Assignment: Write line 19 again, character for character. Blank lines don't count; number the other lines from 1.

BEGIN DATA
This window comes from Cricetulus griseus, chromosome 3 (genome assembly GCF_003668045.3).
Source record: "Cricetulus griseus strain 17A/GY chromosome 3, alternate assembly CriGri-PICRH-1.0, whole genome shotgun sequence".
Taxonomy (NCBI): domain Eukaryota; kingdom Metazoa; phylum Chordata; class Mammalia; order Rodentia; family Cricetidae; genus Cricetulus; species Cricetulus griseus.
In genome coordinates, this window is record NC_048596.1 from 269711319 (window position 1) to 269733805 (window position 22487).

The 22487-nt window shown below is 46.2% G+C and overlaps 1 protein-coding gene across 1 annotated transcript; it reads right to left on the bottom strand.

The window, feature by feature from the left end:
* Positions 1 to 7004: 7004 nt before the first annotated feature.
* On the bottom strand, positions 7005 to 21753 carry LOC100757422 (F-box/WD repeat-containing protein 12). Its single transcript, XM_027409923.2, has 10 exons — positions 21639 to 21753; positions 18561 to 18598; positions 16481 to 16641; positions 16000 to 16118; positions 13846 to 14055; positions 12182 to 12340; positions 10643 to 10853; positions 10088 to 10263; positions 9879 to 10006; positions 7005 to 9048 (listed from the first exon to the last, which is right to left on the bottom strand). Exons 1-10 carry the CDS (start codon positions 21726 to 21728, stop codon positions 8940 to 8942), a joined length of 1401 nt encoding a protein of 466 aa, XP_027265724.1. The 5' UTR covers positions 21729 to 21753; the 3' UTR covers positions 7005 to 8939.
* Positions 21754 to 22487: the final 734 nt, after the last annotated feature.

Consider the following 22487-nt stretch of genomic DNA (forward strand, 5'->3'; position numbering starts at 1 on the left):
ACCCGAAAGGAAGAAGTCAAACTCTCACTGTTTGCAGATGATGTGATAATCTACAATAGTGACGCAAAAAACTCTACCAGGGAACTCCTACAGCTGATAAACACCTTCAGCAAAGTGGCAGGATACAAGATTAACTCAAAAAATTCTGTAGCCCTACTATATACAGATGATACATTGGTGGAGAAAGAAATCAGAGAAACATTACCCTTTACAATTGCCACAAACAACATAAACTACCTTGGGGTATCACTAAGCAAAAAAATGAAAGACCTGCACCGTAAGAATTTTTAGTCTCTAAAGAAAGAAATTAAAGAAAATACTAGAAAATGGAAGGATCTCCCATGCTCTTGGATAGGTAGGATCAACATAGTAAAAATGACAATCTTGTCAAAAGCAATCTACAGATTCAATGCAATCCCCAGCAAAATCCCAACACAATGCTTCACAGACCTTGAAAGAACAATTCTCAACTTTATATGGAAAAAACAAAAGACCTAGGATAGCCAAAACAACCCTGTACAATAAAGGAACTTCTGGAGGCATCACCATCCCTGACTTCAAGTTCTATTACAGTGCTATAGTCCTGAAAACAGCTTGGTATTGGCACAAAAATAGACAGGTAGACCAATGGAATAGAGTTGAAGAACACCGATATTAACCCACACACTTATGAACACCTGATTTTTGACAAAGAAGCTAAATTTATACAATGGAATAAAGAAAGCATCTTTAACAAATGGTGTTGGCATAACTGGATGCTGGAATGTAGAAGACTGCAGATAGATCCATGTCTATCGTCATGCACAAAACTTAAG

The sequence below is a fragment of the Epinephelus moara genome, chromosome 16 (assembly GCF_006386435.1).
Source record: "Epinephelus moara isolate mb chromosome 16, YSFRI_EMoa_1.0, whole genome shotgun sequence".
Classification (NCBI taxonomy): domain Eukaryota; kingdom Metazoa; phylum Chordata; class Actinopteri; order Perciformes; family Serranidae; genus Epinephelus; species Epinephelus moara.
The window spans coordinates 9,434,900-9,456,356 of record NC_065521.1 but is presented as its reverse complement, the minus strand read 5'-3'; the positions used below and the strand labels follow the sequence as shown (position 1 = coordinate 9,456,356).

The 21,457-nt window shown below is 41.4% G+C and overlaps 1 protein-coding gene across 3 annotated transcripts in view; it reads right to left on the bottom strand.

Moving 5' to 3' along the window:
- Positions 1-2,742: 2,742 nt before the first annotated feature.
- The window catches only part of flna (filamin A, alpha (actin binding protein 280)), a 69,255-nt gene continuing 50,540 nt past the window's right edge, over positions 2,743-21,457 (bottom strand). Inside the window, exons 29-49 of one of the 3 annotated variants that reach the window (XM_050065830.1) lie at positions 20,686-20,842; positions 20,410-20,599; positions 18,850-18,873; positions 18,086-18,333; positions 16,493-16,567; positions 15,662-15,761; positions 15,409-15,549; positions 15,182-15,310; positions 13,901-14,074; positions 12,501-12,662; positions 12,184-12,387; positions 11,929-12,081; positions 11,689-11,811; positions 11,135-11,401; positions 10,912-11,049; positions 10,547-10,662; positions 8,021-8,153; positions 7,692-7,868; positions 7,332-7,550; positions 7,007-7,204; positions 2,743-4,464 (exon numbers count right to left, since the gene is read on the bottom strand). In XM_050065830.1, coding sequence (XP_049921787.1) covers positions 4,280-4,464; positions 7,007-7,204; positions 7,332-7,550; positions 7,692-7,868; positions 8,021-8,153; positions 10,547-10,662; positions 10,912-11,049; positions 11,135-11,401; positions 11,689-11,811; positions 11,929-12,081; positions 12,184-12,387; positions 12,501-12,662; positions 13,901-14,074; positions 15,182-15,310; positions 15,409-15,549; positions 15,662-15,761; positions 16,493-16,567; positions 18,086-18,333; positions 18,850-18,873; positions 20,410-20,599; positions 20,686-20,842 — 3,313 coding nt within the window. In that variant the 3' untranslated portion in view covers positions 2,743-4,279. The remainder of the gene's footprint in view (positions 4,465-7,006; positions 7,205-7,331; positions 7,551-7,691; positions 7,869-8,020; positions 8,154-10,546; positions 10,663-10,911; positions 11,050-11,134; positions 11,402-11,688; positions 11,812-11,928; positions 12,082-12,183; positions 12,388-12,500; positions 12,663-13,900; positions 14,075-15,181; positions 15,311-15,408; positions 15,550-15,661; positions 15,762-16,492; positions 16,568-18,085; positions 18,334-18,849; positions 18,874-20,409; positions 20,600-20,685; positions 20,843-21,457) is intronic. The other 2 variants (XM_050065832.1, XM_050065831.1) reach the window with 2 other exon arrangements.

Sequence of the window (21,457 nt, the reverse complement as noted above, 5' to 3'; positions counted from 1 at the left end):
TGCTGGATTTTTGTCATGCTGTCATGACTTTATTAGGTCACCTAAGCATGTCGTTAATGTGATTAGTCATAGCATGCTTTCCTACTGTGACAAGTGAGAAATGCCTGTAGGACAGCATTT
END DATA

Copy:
- The window catches only part of flna (filamin A, alpha (actin binding protein 280)), a 69,255-nt gene continuing 50,540 nt past the window's right edge, over positions 2,743-21,457 (bottom strand). Inside the window, exons 29-49 of one of the 3 annotated variants that reach the window (XM_050065830.1) lie at positions 20,686-20,842; positions 20,410-20,599; positions 18,850-18,873; positions 18,086-18,333; positions 16,493-16,567; positions 15,662-15,761; positions 15,409-15,549; positions 15,182-15,310; positions 13,901-14,074; positions 12,501-12,662; positions 12,184-12,387; positions 11,929-12,081; positions 11,689-11,811; positions 11,135-11,401; positions 10,912-11,049; positions 10,547-10,662; positions 8,021-8,153; positions 7,692-7,868; positions 7,332-7,550; positions 7,007-7,204; positions 2,743-4,464 (exon numbers count right to left, since the gene is read on the bottom strand). In XM_050065830.1, coding sequence (XP_049921787.1) covers positions 4,280-4,464; positions 7,007-7,204; positions 7,332-7,550; positions 7,692-7,868; positions 8,021-8,153; positions 10,547-10,662; positions 10,912-11,049; positions 11,135-11,401; positions 11,689-11,811; positions 11,929-12,081; positions 12,184-12,387; positions 12,501-12,662; positions 13,901-14,074; positions 15,182-15,310; positions 15,409-15,549; positions 15,662-15,761; positions 16,493-16,567; positions 18,086-18,333; positions 18,850-18,873; positions 20,410-20,599; positions 20,686-20,842 — 3,313 coding nt within the window. In that variant the 3' untranslated portion in view covers positions 2,743-4,279. The remainder of the gene's footprint in view (positions 4,465-7,006; positions 7,205-7,331; positions 7,551-7,691; positions 7,869-8,020; positions 8,154-10,546; positions 10,663-10,911; positions 11,050-11,134; positions 11,402-11,688; positions 11,812-11,928; positions 12,082-12,183; positions 12,388-12,500; positions 12,663-13,900; positions 14,075-15,181; positions 15,311-15,408; positions 15,550-15,661; positions 15,762-16,492; positions 16,568-18,085; positions 18,334-18,849; positions 18,874-20,409; positions 20,600-20,685; positions 20,843-21,457) is intronic. The other 2 variants (XM_050065832.1, XM_050065831.1) reach the window with 2 other exon arrangements.